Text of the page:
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Susceptibility to ozone-induced airway inflammation is associated with decreased levels of surfactant protein D.
- Author(s): Kierstein, S;
- Poulain, FR;
- Cao, Y;
- Grous, M;
- Mathias, R;
- Kierstein, G;
- Beers, MF;
- Salmon, M;
- Panettieri, RA;
- Haczku, A
- et al.
Published Web Locationhttps://doi.org/10.1186/1465-9921-7-85
BackgroundOzone (O3), a common air pollutant, induces exacerbation of asthma and chronic obstructive pulmonary disease. Pulmonary surfactant protein (SP)-D modulates immune and inflammatory responses in the lung. We have shown previously that SP-D plays a protective role in a mouse model of allergic airway inflammation. Here we studied the role and regulation of SP-D in O3-induced inflammatory changes in the lung.
MethodsTo evaluate the effects of O3 exposure in mouse strains with genetically different expression levels of SP-D we exposed Balb/c, C57BL/6 and SP-D knockout mice to O3 or air. BAL cellular and cytokine content and SP-D levels were evaluated and compared between the different strains. The kinetics of SP-D production and inflammatory parameters were studied at 0, 2, 6, 12, 24, 48, and 72 hrs after O3 exposure. The effect of IL-6, an O3-inducible cytokine, on the expression of SP-D was investigated in vitro using a primary alveolar type II cell culture.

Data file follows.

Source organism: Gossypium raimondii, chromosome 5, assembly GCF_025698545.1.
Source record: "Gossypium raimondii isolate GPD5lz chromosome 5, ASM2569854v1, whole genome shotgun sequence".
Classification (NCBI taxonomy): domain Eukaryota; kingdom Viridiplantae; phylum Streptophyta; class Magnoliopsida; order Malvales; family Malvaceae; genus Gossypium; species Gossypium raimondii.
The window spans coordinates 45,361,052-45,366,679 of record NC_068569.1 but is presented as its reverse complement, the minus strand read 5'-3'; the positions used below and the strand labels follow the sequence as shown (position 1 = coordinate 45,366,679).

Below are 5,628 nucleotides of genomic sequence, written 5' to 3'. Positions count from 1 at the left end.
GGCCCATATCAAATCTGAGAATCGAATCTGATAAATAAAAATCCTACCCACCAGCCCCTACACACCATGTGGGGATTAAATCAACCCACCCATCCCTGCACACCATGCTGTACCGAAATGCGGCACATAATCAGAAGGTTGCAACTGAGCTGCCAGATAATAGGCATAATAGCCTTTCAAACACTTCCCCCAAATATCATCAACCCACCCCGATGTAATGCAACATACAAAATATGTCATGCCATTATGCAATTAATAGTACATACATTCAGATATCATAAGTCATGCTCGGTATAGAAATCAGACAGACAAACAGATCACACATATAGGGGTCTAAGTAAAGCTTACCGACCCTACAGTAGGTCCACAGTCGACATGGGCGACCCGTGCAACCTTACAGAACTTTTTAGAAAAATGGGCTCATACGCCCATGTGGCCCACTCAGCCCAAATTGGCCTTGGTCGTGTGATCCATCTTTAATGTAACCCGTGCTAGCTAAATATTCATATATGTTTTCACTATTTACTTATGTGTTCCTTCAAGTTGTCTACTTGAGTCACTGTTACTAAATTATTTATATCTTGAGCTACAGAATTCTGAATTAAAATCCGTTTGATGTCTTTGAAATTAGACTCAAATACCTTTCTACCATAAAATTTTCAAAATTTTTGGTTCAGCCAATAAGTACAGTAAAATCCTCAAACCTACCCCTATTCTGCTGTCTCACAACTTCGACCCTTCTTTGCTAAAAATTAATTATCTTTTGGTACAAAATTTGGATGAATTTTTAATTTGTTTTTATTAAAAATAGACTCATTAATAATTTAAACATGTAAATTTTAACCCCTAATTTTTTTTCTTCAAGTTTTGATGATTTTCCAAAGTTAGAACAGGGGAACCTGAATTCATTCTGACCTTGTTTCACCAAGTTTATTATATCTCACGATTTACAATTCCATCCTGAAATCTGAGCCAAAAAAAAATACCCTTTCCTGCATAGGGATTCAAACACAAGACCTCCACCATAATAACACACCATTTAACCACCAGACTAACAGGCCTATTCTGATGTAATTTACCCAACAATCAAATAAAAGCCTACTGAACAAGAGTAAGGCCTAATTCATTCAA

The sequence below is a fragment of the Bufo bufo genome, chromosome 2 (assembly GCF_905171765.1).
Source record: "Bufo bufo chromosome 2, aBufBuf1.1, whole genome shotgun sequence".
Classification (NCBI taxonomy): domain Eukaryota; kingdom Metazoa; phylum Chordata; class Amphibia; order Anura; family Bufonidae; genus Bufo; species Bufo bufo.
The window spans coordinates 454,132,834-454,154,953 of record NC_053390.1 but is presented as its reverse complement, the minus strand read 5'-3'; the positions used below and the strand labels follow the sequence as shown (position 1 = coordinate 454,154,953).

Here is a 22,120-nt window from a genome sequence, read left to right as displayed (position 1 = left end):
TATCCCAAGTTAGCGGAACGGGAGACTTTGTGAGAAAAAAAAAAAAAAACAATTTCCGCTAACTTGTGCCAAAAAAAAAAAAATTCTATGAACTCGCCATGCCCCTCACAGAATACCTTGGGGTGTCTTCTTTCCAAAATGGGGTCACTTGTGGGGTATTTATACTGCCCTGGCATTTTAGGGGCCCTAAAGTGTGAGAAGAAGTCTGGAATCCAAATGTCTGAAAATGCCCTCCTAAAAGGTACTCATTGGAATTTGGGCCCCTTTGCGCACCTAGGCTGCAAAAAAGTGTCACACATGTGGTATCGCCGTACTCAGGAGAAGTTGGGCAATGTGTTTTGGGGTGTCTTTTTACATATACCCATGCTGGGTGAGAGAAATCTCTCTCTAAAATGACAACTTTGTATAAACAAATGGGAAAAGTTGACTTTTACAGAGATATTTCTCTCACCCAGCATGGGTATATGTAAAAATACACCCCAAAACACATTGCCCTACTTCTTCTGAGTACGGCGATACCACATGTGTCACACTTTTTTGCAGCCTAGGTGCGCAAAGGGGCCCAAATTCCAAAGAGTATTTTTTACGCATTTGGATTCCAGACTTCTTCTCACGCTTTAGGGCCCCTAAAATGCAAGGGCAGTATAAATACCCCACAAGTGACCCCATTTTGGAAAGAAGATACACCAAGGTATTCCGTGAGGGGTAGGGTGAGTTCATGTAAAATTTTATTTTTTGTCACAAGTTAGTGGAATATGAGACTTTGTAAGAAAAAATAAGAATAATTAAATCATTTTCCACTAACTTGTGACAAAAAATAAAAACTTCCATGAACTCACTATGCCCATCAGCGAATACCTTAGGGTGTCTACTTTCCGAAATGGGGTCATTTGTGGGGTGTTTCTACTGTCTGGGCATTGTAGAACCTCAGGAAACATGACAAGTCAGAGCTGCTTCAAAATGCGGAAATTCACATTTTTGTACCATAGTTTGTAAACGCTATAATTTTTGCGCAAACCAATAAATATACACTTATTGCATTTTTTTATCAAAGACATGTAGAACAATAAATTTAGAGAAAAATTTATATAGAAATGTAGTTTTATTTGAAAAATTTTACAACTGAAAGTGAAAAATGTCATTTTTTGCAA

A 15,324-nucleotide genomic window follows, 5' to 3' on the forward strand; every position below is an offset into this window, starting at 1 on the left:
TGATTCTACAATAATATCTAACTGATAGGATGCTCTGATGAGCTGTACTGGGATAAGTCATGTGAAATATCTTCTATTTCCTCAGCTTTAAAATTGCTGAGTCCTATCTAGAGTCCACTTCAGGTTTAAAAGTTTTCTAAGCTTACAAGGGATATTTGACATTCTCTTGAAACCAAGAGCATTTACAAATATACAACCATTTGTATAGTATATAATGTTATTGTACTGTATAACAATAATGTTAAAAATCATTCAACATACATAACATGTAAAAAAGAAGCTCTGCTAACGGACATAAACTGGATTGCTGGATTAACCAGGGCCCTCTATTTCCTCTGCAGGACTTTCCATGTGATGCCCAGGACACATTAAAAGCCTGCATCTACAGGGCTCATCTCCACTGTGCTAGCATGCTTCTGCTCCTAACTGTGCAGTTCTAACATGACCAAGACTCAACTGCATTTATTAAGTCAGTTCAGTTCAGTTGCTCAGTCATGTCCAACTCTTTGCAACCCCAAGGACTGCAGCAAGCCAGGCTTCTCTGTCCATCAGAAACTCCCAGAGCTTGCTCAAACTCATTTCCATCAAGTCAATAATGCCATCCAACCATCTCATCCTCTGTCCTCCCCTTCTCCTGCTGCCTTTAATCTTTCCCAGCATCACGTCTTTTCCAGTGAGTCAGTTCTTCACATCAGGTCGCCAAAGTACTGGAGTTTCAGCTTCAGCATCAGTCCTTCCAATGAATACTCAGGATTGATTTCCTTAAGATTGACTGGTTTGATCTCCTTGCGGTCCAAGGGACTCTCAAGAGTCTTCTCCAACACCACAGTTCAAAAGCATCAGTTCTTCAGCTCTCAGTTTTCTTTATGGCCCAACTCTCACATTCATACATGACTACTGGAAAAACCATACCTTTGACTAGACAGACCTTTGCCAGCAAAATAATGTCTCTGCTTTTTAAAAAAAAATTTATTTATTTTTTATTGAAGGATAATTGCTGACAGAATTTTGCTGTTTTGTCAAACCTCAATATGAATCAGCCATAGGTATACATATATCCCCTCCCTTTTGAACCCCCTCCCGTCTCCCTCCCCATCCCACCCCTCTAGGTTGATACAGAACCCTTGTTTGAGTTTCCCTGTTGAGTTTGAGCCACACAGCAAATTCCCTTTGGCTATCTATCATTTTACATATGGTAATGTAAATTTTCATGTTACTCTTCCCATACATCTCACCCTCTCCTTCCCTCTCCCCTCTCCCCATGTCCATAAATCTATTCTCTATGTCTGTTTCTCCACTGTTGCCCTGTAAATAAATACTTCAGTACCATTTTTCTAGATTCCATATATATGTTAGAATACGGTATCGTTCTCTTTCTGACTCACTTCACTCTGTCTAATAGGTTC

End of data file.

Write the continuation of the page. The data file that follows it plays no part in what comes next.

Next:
ResultsOzone-exposed Balb/c mice demonstrated significantly enhanced acute inflammatory changes including recruitment of inflammatory cells and release of KC and IL-12p70 when compared with age- and sex-matched C57BL/6 mice. On the other hand, C57BL/6 mice had significantly higher levels of SP-D and released more IL-10 and IL-6. Increase in SP-D production coincided with the resolution of inflammatory changes. Mice deficient in SP-D had significantly higher numbers of inflammatory cells when compared to controls supporting the notion that SP-D has an anti-inflammatory function in our model of O3 exposure. IL-6, which was highly up-regulated in O3 exposed mice, was capable of inducing the expression of SP-D in vitro in a dose dependent manner.
ConclusionOur data suggest that IL-6 contributes to the up-regulation of SP-D after acute O3 exposure and elevation of SP-D in the lung is associated with the resolution of inflammation. Absence or low levels of SP-D predispose to enhanced inflammatory changes following acute oxidative stress.
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